Center Director Dr. Tom Tomlinson has a new article in the July-August issue of IRB: Ethics & Human Research.
Abstract: When donating leftover biological samples to a biobank for use in medical research, people generally are asked to give a broad consent. This allows their samples and associated medical information to be later used without any further consent. Although risks to donors are virtually eliminated by deidentification of their samples, some donors may have concerns about the moral dimensions of research using their biological samples. We used an Internet survey of Michigan residents (N = 683) to determine the effects that information about future possible research uses has on people’s willingness to donate their biological samples under a broad consent. The presentation of research projects that might raise moral concerns for some individuals reduced the number of respondents willing to give a broad consent and reduced confidence in their decision among those still willing to donate. Even so, the great majority (> 85%) remained willing to donate. We discuss the implications of these findings for the consent and information-sharing policies of biobanks.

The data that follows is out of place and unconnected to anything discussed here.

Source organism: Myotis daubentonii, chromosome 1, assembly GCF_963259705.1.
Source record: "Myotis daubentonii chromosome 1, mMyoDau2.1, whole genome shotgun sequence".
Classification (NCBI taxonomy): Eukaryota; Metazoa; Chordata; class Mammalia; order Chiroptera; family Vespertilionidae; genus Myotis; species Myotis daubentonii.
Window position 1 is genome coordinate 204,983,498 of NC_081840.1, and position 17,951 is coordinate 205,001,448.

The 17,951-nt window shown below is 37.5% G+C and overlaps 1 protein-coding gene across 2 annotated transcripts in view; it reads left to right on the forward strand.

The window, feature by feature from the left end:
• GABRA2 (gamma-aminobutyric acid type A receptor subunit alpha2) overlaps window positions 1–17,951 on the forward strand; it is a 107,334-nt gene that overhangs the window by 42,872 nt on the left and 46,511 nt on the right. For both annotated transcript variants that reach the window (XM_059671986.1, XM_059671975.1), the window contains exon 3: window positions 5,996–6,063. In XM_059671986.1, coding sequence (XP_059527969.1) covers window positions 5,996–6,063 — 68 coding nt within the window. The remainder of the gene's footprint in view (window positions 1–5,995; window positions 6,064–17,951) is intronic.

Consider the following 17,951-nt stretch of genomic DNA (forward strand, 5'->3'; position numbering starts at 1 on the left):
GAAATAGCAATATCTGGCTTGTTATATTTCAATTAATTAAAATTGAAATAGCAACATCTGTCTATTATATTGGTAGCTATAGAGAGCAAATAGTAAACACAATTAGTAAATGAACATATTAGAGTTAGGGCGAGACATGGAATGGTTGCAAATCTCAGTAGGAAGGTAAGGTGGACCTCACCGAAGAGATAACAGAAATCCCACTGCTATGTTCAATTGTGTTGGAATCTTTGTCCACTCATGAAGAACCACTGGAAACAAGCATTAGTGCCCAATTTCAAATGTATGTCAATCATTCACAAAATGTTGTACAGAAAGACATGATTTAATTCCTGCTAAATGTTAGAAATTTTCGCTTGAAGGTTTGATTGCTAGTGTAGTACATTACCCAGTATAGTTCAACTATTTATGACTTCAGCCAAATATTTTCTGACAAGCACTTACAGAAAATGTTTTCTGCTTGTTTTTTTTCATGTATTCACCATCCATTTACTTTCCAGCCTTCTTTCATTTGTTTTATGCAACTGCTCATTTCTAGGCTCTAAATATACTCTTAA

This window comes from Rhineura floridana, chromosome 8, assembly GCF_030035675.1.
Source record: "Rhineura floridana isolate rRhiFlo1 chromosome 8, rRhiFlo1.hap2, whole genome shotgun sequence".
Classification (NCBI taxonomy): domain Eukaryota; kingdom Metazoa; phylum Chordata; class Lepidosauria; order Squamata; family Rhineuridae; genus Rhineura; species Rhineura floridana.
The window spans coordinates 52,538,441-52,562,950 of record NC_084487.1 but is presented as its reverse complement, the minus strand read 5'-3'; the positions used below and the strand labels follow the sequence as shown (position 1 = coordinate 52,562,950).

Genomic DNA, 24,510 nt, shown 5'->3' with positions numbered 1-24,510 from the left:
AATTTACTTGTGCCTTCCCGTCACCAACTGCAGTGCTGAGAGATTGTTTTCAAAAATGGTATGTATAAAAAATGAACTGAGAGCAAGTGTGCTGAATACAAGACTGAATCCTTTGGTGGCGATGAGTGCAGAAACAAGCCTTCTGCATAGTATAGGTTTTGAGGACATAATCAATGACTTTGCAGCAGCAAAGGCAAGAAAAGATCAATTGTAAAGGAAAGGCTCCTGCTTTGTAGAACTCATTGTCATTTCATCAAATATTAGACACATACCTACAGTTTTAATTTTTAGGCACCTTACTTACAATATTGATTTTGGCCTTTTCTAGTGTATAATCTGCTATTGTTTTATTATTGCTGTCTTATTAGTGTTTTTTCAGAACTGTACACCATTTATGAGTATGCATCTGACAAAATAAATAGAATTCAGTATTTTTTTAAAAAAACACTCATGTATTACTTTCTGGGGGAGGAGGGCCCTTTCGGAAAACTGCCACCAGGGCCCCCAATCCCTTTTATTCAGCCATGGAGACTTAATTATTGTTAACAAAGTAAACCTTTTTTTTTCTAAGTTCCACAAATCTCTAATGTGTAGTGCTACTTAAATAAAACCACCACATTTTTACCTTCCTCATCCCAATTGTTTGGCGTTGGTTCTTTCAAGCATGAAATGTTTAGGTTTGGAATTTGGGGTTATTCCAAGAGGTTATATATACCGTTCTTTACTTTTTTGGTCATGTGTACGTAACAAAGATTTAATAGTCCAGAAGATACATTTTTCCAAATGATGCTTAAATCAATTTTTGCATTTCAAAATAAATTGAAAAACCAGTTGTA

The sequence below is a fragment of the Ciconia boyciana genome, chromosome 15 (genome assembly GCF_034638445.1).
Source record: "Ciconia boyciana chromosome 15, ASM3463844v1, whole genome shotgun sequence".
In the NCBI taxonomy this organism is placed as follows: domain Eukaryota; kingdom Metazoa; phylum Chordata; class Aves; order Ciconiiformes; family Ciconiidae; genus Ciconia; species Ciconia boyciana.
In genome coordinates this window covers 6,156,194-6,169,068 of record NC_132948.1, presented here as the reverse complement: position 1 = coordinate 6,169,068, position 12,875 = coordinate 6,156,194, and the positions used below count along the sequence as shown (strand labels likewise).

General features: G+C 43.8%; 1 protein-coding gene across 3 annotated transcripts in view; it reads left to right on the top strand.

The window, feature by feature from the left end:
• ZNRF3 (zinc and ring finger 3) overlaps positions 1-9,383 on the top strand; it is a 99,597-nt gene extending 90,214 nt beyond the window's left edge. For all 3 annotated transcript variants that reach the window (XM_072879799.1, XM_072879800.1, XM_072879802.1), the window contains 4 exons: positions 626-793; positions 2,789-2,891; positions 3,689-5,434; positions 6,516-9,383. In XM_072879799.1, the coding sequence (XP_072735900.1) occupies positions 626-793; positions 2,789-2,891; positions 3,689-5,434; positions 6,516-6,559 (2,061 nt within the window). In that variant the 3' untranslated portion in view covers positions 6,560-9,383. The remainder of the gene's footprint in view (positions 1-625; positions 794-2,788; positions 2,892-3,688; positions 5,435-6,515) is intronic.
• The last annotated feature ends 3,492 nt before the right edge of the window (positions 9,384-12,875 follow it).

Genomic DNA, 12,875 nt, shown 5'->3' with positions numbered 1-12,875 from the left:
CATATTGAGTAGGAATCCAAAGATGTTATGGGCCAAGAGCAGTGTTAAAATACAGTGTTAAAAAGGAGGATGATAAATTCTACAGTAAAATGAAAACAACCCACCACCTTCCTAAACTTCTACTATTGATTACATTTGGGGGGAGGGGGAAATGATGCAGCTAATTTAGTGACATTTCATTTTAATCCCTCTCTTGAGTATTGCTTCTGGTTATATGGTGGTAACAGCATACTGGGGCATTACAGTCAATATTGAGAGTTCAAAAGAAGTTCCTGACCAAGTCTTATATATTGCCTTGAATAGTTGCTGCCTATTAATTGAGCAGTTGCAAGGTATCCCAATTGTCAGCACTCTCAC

Read “Do People Care What’s Done with Their Biobanked Samples?” by Tom Tomlinson, Stan A. Kaplowitz, and Meghan Faulkner via thehastingscenter.org.
MSU Library access may be required to view this publication.
Tom Tomlinson, PhD, recently received a research grant from the National Human Genome Research Institute, NIH. Titled “Public Preferences for Addressing Donors’ Moral Concerns about Biobank Research,” the project is being led by Tomlinson and co-PI Raymond De Vries, PhD, of the University of Michigan.
To date, the dominant research ethics framework has focused on protecting research participants against the risks to their welfare that might be created by their participation in health research. This 3-year project is concerned with a different kind of “risk”—the risk that donated, de-identified biospecimens and health information might be used in research that is contrary to the donors’ moral, social or religious beliefs or values. How much do such concerns matter to people’s decisions whether to contribute specimens to research biobanks using a “blanket consent,” that gives one-time permission to use the contribution in any way the biobank deems acceptable? How should information about biobank-supported research projects be provided to potential donors? These and other questions will be answered using a nationally representative survey, coupled with a series of democratic deliberations that ask members of the public to develop recommendations for biobank policies regarding these issues. For more information, click here.
This project continues a line of research that Dr. Tomlinson began in 2010.